She is obviously spinning tales! Those “new dams in the south” are nowhere to be seen unless she is talking about “Big Becky” the tunnel under Niagara Falls at a cost of $1.5 billion ($600 million over budget) and the “new towers” in the north are presumably the industrial wind turbines (IWT) erected on the shores of Lake Superior where they despoil the landscape made famous by the Group of Seven.   And most of those “new transmission and distribution lines” were added to accommodate wind and solar developments, not to improve the existing electricity infrastructure!

The Premier’s spin about bringing bills down by 25% and her declaration “This is the largest cut to electricity rates in the history of Ontario” ignored the facts when she references “the elephant in the room” claiming it took “too long to come to grips with” how costs had increased.

The Premier claiming the “largest cut to electricity rates” should have admitted to how much rates have increased, but that admission would have failed to win back any of her former supporters. The “elephant” was the 138% increase Ontario’s average residential ratepayer has seen in time-of-use rates since May 1, 2008 in just the raw commodity (electricity) cost — that increased from $420 a year to $1,002.   The $582.00 increase is exclusive of the provincial portion (8%) of the HST!  The cost to small and medium-sized businesses was naturally a lot worse, as their consumption is much higher.

The Premier has already removed the provincial tax portion on out bills so the remaining reduction will reduce the average residential bill by 17% or $170 on the commodity cost for a monthly drop of $14. That’s almost the same amount as the Wynne government suggests the “cap and trade” tax will cost us!

How did we get to a 138% increase?

Let’s look at where that 138% increase came from. Based on the Ontario Energy Board’s Yearbook of Distributors for 2008* and 2015** the “cost of power” increased from $9.031 billion to $13.971 billion, an increase of $4.940 billion despite a reduction in consumption of 4.2 terawatts (enough to supply 465,000 average households).  As well, “average” consumption fell while the number of customers increased by 362,000!

That additional annual cost for less power of $4.940 billion was the product of the GEA passage in early 2009 which resulted in contracted developers being paid above market prices for intermittent, unreliable wind and solar generation requiring back-up from new gas plants.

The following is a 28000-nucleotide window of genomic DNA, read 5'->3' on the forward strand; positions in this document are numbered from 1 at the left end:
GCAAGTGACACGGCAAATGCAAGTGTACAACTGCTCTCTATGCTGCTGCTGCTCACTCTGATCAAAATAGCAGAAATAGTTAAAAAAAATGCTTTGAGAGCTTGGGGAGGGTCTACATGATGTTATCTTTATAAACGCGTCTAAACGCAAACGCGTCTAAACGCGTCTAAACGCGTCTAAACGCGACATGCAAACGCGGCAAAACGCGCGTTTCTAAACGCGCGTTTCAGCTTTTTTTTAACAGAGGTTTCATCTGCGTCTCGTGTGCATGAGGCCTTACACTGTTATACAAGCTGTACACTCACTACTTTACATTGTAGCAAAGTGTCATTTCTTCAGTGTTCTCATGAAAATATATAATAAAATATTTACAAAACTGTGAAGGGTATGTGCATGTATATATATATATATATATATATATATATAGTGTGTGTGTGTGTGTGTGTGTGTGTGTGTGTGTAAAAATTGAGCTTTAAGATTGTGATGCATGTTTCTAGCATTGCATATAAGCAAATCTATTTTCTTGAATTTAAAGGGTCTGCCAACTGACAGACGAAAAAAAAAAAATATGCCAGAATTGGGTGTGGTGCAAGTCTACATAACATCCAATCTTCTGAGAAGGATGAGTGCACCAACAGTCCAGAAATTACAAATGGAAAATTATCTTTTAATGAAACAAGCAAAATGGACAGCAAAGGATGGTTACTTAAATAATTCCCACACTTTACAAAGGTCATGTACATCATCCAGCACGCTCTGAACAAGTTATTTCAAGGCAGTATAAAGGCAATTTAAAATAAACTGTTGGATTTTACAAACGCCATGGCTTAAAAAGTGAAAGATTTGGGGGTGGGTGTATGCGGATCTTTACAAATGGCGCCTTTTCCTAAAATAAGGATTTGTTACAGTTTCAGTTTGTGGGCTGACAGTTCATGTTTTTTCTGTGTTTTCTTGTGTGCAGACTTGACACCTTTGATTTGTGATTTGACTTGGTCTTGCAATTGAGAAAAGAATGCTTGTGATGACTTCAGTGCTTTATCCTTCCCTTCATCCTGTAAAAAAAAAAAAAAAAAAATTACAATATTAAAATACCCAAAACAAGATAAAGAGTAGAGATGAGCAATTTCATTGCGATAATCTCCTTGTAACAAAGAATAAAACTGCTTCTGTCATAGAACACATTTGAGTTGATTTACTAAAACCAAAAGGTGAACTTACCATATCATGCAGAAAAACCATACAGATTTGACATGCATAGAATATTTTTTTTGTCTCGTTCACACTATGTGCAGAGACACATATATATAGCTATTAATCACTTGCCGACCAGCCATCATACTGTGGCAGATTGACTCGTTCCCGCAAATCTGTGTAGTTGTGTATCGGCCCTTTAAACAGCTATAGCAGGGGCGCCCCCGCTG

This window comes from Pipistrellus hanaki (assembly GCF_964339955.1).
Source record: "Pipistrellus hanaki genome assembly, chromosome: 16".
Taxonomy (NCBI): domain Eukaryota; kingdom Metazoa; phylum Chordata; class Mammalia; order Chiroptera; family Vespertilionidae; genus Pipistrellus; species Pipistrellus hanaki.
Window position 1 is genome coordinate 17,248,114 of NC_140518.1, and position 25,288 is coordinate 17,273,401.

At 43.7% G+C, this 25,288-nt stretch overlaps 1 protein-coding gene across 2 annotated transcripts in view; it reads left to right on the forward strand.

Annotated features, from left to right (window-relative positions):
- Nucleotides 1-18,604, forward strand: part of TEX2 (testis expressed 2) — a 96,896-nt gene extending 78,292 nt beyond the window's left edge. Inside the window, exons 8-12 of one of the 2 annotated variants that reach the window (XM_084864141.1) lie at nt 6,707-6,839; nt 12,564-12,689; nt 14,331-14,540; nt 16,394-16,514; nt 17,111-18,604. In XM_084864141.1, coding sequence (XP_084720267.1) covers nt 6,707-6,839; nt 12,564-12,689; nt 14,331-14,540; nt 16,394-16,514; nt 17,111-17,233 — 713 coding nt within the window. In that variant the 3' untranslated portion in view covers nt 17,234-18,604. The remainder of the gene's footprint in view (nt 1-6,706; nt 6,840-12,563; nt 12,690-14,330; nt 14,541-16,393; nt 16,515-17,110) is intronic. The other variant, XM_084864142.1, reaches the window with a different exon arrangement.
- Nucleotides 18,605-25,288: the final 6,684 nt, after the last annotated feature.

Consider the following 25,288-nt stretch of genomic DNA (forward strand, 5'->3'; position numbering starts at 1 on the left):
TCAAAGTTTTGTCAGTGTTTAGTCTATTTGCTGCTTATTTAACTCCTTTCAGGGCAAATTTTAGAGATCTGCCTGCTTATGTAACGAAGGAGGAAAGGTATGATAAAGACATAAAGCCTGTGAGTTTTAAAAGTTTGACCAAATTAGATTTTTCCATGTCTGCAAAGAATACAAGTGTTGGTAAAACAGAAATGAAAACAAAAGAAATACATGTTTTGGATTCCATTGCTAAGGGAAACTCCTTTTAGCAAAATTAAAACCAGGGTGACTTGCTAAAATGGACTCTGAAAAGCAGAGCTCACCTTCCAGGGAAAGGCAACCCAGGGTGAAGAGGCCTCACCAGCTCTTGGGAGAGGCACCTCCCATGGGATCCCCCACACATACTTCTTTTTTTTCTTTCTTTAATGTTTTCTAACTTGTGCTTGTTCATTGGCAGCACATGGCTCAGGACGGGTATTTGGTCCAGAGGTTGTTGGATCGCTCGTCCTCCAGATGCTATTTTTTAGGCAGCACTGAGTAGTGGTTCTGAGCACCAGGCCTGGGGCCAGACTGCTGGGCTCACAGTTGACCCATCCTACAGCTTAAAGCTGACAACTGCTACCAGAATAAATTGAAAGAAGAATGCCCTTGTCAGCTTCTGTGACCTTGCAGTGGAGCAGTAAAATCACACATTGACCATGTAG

A prior article dealing with 2016 costs for wind, solar, gas and conservation was based on information from IESO that allowed me to estimate an annual cost of $4.123 billion made up of: wind-$1.566 billion, solar-$1.493 billion, gas back-up-$734 million and conservation-$300 million.  Not included was an estimate for the low-income support program or OESP (Ontario Electricity Support Program) which was included in the recent budget for the 2016/2017 year as $400 million.  Also not included are the costs of spilled hydro and steamed-off nuclear (about 5 TWh or enough to power 550,000 average households) which would add another $300 million bringing the estimate to $4.823 billion and close to the 2008/2015 increase of $4.940 in the commodity cost***.

The next article, Part 3 in this series, will examine Finance Minister, Sousa’s recent budget. We will do our best to identify the budgeted costs of the “Fair Hydro Plan” as they make their appearance in the forecasts.   Just how much are the Premier Wynne led government kicking “down the road” for future generations to pay?


* Note that both the cost of power and the consumption information in the OEB’s Yearbook do not include: First Nation Distributors, Hydro One Remotes, and Direct Connections to the Transmission Grid

** The OEB has not yet posted the 2016 information.

*** The Yearbook for the 2008/2015 comparison indicates distribution costs increased $767 million in this time frame which was a 21.6% increase and slightly higher than the cost of living increases.

Wynne spin and the “Fair Hydro Plan”

Re-reading Premier Wynne’s statement of March 2, 2017 on her announcement of Ontario’s Fair Hydro Plan, one is struck by the avoidance of the truth, the sudden empathy displayed and her blatant claims.   As one example, she suddenly noticed “Electricity is not a frill — it’s an essential part of our daily lives.”

The Premier has obviously forgotten her party clearly treated it as a “frill” by taking advice from environmentalists who persuaded her (and predecessor Dalton McGuinty) that industrial wind turbines (IWT) and solar panels could easily replace the power generated by coal plants.  They were so taken by those claims the energy minister didn’t bother to do a cost-benefit analysis as noted by Ontario’s Auditor General (AG).  They also charged ahead installing “smart meters” at a cost of $2 billion (AG report) and instructed the OPA (Ontario Power Authority) to acquire 10,500 MW of renewable energy principally in the form of IWT and solar panels.